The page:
Lion Aquamanile

North Germany, first half of the 14th century
Copper alloy, 28.5 x 33.5 cm
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Precious water

Pure and delicious

Fountain of life

The bronze water vessel in the form of a lion reminds us today of how precious water was and how carefully it was used in everyday life. A continuously available source in the form of pipe-fed water did not exist. Once water had been found, it was vital to check if it could be drunk. Water often had to be carried over long distances from trustworthy wells and springs to wherever it was needed. When looking at this beautiful aquamanile one can take a trip back in time in one’s mind’s eye to the early Middle Ages.

Metal artwork

hollow-cast

Oriental technique

The prerequisite for making an aquamanile was a mastery of the lost-wax casting technique. This was a method that scarcely anyone in the west mastered at that time. The casting process is described in detail in the work Schedula diversarum artium that appeared between 1100 and 1120 and was probably written by a skilled artisan monk called Roger of Helmarshausen, better known under the pseudonym Theophilus Presbyter. The frequency of lost-wax casts in Helmarshausen in the early 12th century is especially striking. In his Schedula, Theophilus refers to the knowledge and skills of artists from the Orient.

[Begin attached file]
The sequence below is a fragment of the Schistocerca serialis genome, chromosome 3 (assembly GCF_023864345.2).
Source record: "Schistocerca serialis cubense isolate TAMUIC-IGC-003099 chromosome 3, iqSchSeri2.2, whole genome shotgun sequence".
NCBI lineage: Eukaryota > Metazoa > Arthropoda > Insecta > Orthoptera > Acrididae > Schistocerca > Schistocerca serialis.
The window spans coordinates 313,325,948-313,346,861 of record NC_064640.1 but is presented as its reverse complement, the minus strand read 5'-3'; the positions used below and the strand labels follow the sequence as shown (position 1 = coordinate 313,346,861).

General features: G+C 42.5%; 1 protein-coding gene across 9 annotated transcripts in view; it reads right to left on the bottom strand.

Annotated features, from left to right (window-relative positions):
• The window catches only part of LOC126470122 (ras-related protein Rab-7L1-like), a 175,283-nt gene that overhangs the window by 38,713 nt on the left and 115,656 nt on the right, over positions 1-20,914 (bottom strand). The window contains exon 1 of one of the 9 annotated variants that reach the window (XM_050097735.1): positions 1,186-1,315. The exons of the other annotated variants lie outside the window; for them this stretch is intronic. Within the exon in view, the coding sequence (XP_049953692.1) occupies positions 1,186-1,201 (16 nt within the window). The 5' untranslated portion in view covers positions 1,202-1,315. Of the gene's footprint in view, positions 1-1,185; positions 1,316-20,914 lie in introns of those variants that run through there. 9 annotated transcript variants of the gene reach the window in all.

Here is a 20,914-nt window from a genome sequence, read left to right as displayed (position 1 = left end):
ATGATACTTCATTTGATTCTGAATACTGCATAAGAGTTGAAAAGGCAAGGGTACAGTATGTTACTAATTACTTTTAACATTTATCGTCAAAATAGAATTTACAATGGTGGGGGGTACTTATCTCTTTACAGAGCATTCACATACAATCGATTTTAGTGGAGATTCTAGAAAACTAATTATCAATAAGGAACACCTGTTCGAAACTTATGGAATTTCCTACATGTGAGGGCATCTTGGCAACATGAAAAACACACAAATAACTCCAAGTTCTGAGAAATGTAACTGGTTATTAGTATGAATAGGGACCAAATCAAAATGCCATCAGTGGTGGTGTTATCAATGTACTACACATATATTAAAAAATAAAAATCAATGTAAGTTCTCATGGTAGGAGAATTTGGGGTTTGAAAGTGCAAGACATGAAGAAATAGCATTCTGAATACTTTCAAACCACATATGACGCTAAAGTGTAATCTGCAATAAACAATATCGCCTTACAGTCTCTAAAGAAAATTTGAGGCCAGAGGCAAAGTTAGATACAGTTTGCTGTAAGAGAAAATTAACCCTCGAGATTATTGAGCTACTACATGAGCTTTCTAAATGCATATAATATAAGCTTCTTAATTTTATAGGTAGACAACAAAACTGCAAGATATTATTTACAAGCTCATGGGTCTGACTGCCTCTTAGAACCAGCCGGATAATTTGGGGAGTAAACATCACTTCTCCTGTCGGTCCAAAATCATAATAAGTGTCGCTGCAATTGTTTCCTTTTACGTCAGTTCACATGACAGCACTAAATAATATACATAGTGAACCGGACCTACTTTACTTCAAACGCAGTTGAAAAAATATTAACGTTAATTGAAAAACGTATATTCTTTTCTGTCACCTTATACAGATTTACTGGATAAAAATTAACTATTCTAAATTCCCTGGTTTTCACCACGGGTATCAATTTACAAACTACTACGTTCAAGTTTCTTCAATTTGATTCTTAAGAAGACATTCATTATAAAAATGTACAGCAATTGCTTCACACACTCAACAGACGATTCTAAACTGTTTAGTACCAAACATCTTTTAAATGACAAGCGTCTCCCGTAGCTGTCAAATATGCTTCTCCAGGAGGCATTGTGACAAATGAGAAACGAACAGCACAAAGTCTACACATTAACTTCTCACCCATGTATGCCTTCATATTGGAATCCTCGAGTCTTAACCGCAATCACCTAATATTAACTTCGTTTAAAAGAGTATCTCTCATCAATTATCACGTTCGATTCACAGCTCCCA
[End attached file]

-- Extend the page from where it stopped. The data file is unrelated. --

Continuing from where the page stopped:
A wonderful eagle

From Bagdad...

...to St. Petersburg

The caliphate Baghdad was founded in 762 and, together with the port of Basra, was the centre of the blossoming artisanal metal working trade in the 8th century. A beautiful vessel in the shape of an eagle, 38cm-tall, that dates from this period, is now in the collection of the Hermitage Museum in St Petersburg. The artwork is also exceptional in that it bears an inscription referring to the year 180 H (796–797) and the name of the artist (Sulaiman). As it has not been possible to decipher the name of the place it was made, this still remains a mystery.